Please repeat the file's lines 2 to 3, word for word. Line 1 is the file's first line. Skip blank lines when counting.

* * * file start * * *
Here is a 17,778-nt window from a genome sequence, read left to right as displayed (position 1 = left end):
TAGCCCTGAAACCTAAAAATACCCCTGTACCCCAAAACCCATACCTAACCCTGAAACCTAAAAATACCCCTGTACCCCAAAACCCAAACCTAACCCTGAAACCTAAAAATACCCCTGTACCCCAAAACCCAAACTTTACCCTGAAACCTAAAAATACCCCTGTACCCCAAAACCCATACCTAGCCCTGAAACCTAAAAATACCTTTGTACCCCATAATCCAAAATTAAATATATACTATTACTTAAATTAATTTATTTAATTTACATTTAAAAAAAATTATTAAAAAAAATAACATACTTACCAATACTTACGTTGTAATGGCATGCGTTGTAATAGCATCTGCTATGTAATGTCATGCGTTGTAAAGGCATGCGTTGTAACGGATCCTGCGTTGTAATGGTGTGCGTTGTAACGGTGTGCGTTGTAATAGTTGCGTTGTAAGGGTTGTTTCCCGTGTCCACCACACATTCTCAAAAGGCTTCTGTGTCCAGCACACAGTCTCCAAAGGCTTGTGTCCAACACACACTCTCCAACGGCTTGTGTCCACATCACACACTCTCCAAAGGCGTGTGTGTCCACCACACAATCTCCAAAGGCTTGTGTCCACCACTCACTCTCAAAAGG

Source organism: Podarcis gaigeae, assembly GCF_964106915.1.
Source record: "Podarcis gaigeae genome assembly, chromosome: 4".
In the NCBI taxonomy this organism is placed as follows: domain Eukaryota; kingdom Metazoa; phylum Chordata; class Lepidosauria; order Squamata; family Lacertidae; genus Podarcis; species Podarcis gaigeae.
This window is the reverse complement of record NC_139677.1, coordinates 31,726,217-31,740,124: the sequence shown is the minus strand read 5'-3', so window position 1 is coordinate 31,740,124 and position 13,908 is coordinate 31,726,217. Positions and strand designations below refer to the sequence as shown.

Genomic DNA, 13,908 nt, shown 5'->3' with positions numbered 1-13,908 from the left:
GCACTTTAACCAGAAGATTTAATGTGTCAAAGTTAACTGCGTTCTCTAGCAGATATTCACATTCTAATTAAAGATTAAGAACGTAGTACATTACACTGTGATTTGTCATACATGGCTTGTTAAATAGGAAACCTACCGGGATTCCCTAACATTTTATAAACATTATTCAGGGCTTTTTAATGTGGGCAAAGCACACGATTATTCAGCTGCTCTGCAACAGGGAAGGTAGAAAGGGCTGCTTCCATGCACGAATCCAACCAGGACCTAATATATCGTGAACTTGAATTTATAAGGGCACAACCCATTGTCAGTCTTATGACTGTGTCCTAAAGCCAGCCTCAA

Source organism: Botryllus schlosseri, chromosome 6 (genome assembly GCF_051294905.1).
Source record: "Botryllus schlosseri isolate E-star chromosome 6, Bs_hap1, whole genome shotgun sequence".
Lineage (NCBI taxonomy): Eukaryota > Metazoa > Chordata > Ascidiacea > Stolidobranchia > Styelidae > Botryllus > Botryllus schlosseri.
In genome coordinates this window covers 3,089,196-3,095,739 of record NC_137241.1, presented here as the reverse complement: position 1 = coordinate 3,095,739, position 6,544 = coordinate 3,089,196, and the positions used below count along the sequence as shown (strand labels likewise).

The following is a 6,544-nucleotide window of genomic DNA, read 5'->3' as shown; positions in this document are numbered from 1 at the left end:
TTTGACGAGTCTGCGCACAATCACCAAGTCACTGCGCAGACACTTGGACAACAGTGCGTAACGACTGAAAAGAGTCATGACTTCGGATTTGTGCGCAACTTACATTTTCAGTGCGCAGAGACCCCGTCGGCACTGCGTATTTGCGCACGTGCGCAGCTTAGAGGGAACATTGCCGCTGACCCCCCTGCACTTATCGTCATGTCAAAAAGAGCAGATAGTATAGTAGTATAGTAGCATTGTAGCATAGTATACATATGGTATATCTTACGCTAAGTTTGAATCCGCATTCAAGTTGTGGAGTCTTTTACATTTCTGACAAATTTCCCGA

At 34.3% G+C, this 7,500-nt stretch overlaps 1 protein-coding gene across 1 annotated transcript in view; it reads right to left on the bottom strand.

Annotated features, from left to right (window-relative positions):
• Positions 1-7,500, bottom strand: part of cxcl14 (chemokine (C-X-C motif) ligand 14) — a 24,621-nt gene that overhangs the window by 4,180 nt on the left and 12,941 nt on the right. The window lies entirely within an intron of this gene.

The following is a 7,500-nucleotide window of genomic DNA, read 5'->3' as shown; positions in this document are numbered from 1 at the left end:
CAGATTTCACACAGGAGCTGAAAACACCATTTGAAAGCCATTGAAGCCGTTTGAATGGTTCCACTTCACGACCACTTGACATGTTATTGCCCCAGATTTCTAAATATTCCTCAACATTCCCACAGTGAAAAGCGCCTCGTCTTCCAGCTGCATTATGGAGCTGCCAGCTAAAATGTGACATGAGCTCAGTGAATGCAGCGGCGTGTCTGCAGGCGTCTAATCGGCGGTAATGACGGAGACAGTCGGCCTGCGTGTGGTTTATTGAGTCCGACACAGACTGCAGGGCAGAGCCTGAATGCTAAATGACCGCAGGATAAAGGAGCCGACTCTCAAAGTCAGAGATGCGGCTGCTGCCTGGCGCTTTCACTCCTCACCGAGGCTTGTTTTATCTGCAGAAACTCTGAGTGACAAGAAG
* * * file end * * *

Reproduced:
TAGCCCTGAAACCTAAAAATACCCCTGTACCCCAAAACCCATACCTAACCCTGAAACCTAAAAATACCCCTGTACCCCAAAACCCAAACCTAACCCTGAAACCTAAAAATACCCCTGTACCCCAAAACCCAAACTTTACCCTGAAACCTAAAAATACCCCTGTACCCCAAAACCCATACCTAGCCCTGAAACCTAAAAATACCTTTGTACCCCATAATCCAAAATTAAATATATACTATTACTTAAATTAATTTATTTAATTTACATTTAAAAAAAATTATTAAAAAAAATAACATACTTACCAATACTTACGTTGTAATGGCATGCGTTGTAATAGCATCTGCTATGTAATGTCATGCGTTGTAAAGGCATGCGTTGTAACGGATCCTGCGTTGTAATGGTGTGCGTTGTAACGGTGTGCGTTGTAATAGTTGCGTTGTAAGGGTTGTTTCCCGTGTCCACCACACATTCTCAAAAGGCTTCTGTGTCCAGCACACAGTCTCCAAAGGCTTGTGTCCAACACACACTCTCCAACGGCTTGTGTCCACATCACACACTCTCCAAAGGCGTGTGTGTCCACCACACAATCTCCAAAGGCTTGTGTCCACCACTCACTCTCAAAAGG

Source organism: Podarcis gaigeae, assembly GCF_964106915.1.